Sertac Picakci is the VP of product at Masomo, a Turkey-based developer owned by Miniclip. He has also held roles at Zynga, Tilting Point, LEDO Interactive, and in EA's mobile division.
At Pocket Gamer Connects Digital #2, Picakci will be giving a talk on how Masomo took its original IP, Head Ball, and turned it into a multi-million dollar business when it created Head Ball 2.
Ahead of the event, we spoke to Picakci about the trends he's seen over the last 12 months, and what he thinks the future holds for the industry.
PocketGamer.biz: Tell us a bit about Masomo.
Masomo is a company located in Turkey. Our flagship title is called Head Ball. Currently employs 80 people. Masomo was acquired by Miniclip in March 2019.
What does your role entail?
My role is VP of product. Based on this role I create the vision and roadmap of products under Masomo umbrella. PnL responsibility of the games, managing game teams (total of 45 people), overseeing performance of various departments (marketing, data, community etc.) are also part of the role.
Why did you want to work in the games industry?
Games have always been a passion for me and I wanted to leverage this passion to be a job. I always wanted to know what has been going on in the kitchen, so wanted to get in the industry and become one of those chefs who are cooking the dishes.
What advice would you give to anyone looking to get into it?
As someone who has been a Product Manager for years, my top three pieces of advice would be;
1) They should love playing games. It shouldn't feel like a burden to play games. Otherwise it will be super difficult to succeed in a business like this. The more you play, the more understanding of this business you will have and therefore will be able to create better benchmarks for your projects.
2) While playing those games always question the reason behind those design decisions. Things like at which point you run out of currency and/or energy in the game.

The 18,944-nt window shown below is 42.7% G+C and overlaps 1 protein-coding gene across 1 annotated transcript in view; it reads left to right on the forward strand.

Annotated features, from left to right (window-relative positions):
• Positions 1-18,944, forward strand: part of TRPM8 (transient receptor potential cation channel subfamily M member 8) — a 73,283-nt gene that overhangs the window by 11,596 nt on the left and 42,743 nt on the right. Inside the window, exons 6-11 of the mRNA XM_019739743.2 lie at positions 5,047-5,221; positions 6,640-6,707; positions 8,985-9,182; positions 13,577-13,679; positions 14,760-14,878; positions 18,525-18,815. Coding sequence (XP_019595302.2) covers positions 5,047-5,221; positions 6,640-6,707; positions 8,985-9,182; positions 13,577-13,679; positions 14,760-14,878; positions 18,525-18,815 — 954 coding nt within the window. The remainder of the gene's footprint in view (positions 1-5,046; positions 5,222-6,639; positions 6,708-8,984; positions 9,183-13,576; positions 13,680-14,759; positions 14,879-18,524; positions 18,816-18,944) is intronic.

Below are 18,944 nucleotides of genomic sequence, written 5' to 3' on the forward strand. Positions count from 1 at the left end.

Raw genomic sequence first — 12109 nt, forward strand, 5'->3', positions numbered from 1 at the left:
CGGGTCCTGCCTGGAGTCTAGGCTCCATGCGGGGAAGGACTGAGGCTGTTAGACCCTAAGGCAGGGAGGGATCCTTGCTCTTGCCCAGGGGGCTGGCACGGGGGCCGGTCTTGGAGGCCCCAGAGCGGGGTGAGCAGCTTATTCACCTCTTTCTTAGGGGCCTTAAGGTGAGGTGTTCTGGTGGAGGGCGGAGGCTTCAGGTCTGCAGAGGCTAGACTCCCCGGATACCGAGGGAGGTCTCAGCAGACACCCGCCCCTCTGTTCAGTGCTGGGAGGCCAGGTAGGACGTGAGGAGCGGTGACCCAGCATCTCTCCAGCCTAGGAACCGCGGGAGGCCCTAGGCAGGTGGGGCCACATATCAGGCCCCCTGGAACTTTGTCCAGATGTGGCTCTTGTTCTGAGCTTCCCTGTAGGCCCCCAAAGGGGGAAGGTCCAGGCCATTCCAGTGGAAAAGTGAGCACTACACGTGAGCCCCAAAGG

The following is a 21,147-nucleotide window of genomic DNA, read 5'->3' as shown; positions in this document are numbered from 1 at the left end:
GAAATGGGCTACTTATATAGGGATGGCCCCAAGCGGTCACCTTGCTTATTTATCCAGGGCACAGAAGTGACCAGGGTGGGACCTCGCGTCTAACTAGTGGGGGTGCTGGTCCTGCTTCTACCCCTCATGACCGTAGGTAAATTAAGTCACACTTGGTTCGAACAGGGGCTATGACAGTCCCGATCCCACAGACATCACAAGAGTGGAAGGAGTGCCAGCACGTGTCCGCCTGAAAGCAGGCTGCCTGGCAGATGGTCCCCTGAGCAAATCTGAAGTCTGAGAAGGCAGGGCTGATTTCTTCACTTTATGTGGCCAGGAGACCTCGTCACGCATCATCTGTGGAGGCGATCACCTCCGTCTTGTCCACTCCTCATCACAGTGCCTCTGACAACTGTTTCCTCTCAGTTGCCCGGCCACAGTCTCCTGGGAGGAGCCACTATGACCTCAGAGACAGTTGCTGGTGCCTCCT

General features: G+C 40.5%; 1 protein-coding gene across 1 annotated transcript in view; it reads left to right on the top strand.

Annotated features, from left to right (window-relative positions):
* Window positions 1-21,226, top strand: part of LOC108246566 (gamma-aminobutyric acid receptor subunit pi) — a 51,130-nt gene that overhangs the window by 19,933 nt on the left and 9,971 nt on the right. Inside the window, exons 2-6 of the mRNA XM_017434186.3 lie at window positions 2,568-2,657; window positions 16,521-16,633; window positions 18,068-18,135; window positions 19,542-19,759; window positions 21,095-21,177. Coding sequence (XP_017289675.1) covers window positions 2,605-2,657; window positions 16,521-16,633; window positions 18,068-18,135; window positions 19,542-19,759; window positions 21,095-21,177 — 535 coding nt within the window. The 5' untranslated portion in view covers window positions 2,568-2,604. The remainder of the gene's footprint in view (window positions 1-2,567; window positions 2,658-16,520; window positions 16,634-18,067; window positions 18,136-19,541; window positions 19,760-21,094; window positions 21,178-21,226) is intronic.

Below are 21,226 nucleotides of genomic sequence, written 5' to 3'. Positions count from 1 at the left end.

Why did the designers choose to make you run out of resources at that point in the game? How did they balance the game economy? How much you can progress in the game if you would spend $1? If you were the Product Manager / Game Designer of that game what would you do different?
Asking those questions to yourself, deconstructing those games and creating benchmarks is crucially important to improve yourself in this industry and also pass those interviews.
3) If you want to enter the games industry as a Product Manager, Game Designer or Live Ops Manager having great Excel skills are very important. Most of your day will be spent working on Excel sheets in order to create economy models, charts, data analysis etc. It will maximize the efficiency of what you are doing. So doing some investment in improving your excel skills will definitely have a great outcome.
What are your thoughts on the industry in the last 12 months?
In the last 12 months there has been two things defining the success in the industry at a very high level;
User Acquisition Operations: Producing those winner assets, lowering your CPI (Cost per Install) and reaching out to new untapped markets and/or audiences means a lot for you to run a profitable business.